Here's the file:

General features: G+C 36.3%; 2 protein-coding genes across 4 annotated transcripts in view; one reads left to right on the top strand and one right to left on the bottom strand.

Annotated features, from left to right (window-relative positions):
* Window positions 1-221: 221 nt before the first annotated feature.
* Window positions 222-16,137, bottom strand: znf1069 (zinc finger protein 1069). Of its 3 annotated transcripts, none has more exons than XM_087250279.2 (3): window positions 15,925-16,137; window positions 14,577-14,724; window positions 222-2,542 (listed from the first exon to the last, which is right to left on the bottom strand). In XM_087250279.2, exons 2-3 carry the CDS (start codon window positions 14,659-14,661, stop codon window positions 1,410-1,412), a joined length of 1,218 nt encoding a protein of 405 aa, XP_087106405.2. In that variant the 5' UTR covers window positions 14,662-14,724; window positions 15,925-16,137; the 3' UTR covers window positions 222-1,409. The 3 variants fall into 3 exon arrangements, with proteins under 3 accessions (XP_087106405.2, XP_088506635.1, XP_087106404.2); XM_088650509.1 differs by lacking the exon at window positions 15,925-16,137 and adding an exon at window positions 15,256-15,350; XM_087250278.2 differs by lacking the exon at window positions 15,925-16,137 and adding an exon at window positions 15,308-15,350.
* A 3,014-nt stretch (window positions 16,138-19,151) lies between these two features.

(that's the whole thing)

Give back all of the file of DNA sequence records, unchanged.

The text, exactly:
General features: G+C 36.3%; 2 protein-coding genes across 4 annotated transcripts in view; one reads left to right on the top strand and one right to left on the bottom strand.

Annotated features, from left to right (window-relative positions):
* Window positions 1-221: 221 nt before the first annotated feature.
* Window positions 222-16,137, bottom strand: znf1069 (zinc finger protein 1069). Of its 3 annotated transcripts, none has more exons than XM_087250279.2 (3): window positions 15,925-16,137; window positions 14,577-14,724; window positions 222-2,542 (listed from the first exon to the last, which is right to left on the bottom strand). In XM_087250279.2, exons 2-3 carry the CDS (start codon window positions 14,659-14,661, stop codon window positions 1,410-1,412), a joined length of 1,218 nt encoding a protein of 405 aa, XP_087106405.2. In that variant the 5' UTR covers window positions 14,662-14,724; window positions 15,925-16,137; the 3' UTR covers window positions 222-1,409. The 3 variants fall into 3 exon arrangements, with proteins under 3 accessions (XP_087106405.2, XP_088506635.1, XP_087106404.2); XM_088650509.1 differs by lacking the exon at window positions 15,925-16,137 and adding an exon at window positions 15,256-15,350; XM_087250278.2 differs by lacking the exon at window positions 15,925-16,137 and adding an exon at window positions 15,308-15,350.
* A 3,014-nt stretch (window positions 16,138-19,151) lies between these two features.